What is the Successful Returning Citizens Mentoring Support Group, you may ask? It's a peer-led support group that offers encouragement and motivation for those seeking inspiration from people who have been in their shoes at one time or another. The purpose of the group is to take away any excuse to go back to jail through positive role models, a focus on success, connecting people with resources, and strategies for how to pursue a positive future.

The groups are based on a model program developed in Dauphin County six years ago. An independent study of the Dauphin County RC group showed that an individual has a 96% success rate when they attend 16 or more weekly meetings.

The RMO partners with community mentors from "Bridge to Community" to provide additional support and resources to the group.

The Council of State Governments (CSG) Justice Center recently published an article that reinforces the importance of peer-led support groups, like the Lancaster Successful RC group. These peer mentors are unlike any other mentor one can find; they have lived the life many returning citizens are struggling to overcome. Not only do people feel more comfortable opening up to a peer mentor, but the mentor offers a positive example of what they can become. The CSG Justice Center article points out that peer-mentors who are  successful and have secured housing, employment, and sobriety are able to give advice and insight only someone who has had to reintegrate themselves into society can give. Mentoring others also serves as a way for those individuals to give back to their community and gives a purpose to the path they chose, according to the CSG article.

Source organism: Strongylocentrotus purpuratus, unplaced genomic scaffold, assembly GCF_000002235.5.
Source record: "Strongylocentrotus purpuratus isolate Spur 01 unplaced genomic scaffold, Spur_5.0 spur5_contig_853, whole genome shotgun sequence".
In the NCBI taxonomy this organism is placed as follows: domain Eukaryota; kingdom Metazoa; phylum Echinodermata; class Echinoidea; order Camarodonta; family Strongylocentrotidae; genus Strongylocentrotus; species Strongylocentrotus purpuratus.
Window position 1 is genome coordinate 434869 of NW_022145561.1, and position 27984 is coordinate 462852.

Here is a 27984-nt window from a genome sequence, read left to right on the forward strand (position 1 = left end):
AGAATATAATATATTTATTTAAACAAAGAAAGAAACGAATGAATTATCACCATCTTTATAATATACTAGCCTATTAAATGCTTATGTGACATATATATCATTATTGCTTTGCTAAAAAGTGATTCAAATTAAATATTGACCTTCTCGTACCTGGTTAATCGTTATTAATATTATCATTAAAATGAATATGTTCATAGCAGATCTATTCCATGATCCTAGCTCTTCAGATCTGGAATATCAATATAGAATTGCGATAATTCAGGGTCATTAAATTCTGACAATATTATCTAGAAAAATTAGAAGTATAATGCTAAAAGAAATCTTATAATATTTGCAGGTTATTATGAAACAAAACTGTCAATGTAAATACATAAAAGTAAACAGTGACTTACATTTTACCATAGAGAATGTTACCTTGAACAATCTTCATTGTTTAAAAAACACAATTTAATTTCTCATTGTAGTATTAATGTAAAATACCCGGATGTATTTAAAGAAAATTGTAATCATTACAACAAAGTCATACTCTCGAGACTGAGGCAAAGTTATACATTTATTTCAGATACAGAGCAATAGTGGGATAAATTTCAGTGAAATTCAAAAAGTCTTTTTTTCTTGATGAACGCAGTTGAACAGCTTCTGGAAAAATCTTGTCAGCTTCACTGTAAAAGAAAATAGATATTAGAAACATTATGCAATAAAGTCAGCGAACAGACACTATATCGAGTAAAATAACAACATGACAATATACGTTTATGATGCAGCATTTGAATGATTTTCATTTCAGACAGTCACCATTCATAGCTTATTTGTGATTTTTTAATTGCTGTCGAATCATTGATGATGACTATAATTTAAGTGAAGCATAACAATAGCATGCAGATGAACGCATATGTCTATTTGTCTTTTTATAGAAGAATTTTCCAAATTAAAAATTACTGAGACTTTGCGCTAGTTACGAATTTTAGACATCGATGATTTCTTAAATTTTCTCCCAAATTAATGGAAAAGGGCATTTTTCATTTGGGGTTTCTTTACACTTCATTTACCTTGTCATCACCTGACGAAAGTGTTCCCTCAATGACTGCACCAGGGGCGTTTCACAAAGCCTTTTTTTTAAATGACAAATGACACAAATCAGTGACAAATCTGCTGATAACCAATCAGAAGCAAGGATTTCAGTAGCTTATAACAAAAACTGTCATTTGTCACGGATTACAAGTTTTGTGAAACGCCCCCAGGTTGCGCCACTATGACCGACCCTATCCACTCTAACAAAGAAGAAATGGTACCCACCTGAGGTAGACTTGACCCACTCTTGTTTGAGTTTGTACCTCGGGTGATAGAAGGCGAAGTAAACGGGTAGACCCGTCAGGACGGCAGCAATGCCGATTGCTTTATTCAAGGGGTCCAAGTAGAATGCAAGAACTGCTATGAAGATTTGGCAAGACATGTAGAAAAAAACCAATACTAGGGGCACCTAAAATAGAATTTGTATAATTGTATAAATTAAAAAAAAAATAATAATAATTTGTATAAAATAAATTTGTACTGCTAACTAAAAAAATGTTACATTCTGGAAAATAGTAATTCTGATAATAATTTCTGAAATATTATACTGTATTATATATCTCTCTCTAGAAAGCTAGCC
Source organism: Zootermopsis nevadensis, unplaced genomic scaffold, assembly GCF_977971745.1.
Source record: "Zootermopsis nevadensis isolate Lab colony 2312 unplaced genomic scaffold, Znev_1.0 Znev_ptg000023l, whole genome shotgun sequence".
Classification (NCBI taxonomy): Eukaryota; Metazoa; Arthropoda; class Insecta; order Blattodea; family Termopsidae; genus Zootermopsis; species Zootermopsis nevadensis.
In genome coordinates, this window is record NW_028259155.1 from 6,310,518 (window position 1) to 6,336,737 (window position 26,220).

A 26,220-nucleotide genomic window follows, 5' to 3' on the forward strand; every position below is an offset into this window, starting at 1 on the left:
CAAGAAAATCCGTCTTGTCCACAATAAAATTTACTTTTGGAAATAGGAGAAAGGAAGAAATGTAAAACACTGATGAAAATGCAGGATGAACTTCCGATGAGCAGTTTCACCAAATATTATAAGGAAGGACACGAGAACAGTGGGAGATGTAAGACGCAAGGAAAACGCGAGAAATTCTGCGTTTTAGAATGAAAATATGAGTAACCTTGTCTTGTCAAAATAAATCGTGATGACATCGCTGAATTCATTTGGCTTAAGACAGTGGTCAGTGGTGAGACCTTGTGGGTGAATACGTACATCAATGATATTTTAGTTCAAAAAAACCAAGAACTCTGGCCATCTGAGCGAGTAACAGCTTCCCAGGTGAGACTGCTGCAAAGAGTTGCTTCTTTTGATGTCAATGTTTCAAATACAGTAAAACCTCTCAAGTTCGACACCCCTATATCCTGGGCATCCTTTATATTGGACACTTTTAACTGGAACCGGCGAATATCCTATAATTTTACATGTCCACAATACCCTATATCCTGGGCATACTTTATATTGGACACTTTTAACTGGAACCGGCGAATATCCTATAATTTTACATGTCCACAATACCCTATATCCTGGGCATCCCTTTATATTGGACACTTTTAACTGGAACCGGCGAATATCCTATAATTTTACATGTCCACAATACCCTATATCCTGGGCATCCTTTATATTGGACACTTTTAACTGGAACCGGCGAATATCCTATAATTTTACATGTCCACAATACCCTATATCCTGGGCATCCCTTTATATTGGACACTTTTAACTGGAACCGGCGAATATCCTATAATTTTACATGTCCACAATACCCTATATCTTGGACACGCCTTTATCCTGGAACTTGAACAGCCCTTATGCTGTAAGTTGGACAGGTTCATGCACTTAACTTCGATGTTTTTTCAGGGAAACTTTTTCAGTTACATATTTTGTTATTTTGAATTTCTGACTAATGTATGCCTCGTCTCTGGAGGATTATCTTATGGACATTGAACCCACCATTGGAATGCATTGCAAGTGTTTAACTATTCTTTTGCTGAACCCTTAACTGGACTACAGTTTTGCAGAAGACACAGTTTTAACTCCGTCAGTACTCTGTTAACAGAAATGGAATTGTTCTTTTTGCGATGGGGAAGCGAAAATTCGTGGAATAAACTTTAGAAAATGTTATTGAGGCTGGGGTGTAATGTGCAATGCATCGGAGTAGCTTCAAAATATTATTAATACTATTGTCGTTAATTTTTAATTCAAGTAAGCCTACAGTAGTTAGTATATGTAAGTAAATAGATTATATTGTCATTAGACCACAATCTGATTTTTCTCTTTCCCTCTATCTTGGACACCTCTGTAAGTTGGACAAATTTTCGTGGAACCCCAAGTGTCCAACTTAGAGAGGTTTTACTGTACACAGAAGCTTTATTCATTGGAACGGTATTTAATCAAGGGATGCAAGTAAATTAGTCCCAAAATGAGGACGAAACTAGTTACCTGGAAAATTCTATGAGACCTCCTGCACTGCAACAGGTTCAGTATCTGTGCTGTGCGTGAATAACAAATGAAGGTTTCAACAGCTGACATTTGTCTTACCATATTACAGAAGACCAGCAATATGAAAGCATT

During the first year, the Lancaster Successful RC group has had some special guests, including Lancaster City Mayor Rick Gray, who said, "Attending this support group meeting was both inspirational and encouraging. These returning citizens show a commitment to achieving success -- no matter how difficult, -- that is nothing short of inspirational. Just as the support group members encouraged one another, I too am encouraged that returning citizens have access to this very powerful and positive resource to help support their reentry into the community."

The Lancaster Successful RC Mentoring Support Group always welcomes new members with open arms. Meetings are held:

* every Wednesday at 7:00pm to 8:30pm at Ebenezer Baptist Church, 701 N. Lime Street, Lancaster, and

* every Friday from 1:00pm to 2:30pm at Lancaster CareerLink, 1016 N. Charlotte Street, Lancaster.

The Justice Center article is available at: 

https://csgjusticecenter.org/nrrc/posts/for-the-formerly-incarcerated-peer-mentoring-can-offer-chance-to-give-back/